The various items on this website about Donald Bennett, the highly gifted leader of the Pathfinders, have now been gathered on one central page: Donald Bennett, The Pathfinders’ AOC. At the bottom of this page is a link to the IWM sound recordings – Donald Bennett, IWM Sound Recordings (1986) – of Bennett discussing his life and RAF career shortly before his sudden death in September 1986.
In December we posted information about Bennett’s Mae West, preserved after he was shot down in Norway and now owned by the Australian War Memorial (AWM) at Canberra.
The Bennett Memorial at the small regional Toowoomba Airport in Queensland, close to Bennett’s place of birth, is believed to be the only memorial to Bennett in his native Australia. To say it is somewhat low-key for a man of his attainments would be an understatement. Part of the problem is that the plaque is mounted facing the runway, so that the memorial just looks like a block of granite from the street.
There is also a collection of Bennett material in Queensland which we are hoping to learn more about this year. However, it does appear that Bennett’s memory is not particularly revered in his own country, perhaps because he made his career with the RAF rather than the RAAF, and never returned to live in Australia. This paragraph on the AWM website on 50 Australians who were prominent in wartime, a list which incidentally does not include Bennett, perhaps betrays a historian’s bias against those who gave more allegiance to England than their mother country:
Air Vice Marshal Sir Hughie Idwal Edwards, VC, KCMG, CB, DSO, OBE, DFC (1914–1982)
Edwards joined the RAAF when he was 21. Following pilot training he transferred to the RAF in Britain under a pre-war arrangement. Another to do this was Air Vice Marshal Don Bennett, regarded as the founder of the Path-finder Force. “It was ironic that the two most successful Australian air commanders in Europe earned their reputations as members of the RAF,” noted an air force historian. (AWM: 50 Australians – Sir Hughie Edwards )
Photographs and additional information courtesy of Ian Campbell
The information about the Channel Dash in April 1942 has reminded some readers of the attacks on the Tirpitz in 1942, in which aircrew who would one day become Pathfinders also took part. We have posted before about Donald Bennett’s involvement in these attacks. He was shot down on the night of 27/28 April 1942, and made a successful escape through Norway, reaching England exactly one month later. Two months later he was given command of the Pathfinders. See:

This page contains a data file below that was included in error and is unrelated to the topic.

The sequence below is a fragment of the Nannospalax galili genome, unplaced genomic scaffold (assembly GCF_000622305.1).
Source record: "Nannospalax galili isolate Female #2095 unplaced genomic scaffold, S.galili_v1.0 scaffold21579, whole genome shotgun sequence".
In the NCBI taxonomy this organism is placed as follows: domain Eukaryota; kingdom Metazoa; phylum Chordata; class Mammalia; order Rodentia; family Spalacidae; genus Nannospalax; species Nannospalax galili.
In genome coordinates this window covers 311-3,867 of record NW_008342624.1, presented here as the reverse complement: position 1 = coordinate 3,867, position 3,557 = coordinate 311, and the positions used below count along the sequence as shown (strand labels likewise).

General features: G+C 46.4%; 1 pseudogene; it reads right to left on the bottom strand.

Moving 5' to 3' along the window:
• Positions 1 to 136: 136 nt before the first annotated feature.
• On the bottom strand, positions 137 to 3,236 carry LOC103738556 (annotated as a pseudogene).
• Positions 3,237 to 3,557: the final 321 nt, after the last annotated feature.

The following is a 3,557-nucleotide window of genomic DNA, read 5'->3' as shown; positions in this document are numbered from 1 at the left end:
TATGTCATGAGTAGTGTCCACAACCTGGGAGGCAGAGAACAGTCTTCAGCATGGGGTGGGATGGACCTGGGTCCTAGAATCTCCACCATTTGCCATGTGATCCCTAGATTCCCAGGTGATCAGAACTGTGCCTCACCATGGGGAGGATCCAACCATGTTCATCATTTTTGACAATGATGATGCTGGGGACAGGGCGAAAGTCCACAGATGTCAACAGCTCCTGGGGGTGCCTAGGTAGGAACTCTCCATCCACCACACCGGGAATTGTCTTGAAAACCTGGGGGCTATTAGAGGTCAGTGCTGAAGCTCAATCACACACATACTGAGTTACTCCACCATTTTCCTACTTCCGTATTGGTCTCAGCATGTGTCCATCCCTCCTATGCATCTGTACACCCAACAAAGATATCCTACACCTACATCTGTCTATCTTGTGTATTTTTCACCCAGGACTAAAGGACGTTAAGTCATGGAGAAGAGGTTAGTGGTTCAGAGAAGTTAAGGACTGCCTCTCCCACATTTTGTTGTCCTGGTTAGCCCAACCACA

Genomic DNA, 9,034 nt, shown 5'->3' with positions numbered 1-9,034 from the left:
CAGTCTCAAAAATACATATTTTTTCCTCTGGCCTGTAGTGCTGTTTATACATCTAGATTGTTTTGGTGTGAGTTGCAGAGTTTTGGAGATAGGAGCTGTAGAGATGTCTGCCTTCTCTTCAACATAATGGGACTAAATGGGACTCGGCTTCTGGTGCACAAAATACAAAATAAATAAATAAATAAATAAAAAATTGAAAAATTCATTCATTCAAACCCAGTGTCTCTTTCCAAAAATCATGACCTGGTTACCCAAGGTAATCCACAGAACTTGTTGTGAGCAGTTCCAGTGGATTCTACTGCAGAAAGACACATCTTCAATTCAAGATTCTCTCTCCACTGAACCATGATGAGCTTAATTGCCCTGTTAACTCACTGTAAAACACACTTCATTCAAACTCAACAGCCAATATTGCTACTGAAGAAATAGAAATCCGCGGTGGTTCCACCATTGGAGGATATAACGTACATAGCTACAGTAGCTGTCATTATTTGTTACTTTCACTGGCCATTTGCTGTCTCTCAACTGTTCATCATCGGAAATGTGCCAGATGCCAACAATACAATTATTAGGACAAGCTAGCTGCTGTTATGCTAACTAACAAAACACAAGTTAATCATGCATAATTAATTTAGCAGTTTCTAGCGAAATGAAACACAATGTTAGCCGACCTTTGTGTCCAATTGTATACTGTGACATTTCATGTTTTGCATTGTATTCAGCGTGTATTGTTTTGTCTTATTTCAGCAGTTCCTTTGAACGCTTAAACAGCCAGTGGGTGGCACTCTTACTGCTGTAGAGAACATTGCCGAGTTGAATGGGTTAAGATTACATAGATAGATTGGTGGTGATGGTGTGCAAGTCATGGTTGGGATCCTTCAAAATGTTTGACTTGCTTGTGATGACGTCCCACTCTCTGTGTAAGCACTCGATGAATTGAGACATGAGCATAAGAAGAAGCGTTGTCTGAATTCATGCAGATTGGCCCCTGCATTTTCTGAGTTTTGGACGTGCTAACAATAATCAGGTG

Ian Campbell in Australia sent us yesterday a link to the Australian War Memorial at Canberra which now owns the Mae West which Bennett was wearing when he was shot down. Bennett had buried this Mae West and his parachute under snow once he was safely on the ground.
The museum’s website tells us that a local villager named Fordal preserved the Mae West faithfully (the museum’s text includes three variants of the Norwegian’s Christian name):
Within hours, both were safely recovered and hidden by local villager, Redier Fordal. Most of the parachute materials were salvaged and used by the village, but Reidel kept the Mae West hidden from the Germans until the end of the war. […]
Don Bennett died in 1986. In 1992, Bennett’s widow, Mrs Ly Bennett, visited Trondheim on the 50th Anniversary of the raid and was presented with this Mae West by Reider Fordal, who had kept it safe for 50 years in the hope he could present it personally to Don Bennett. The Mae West was then donated to the Pathfinder Force Association (Queensland) upon Ly Bennett’s death in 2000, before being offered to the Australian War Memorial in 2006.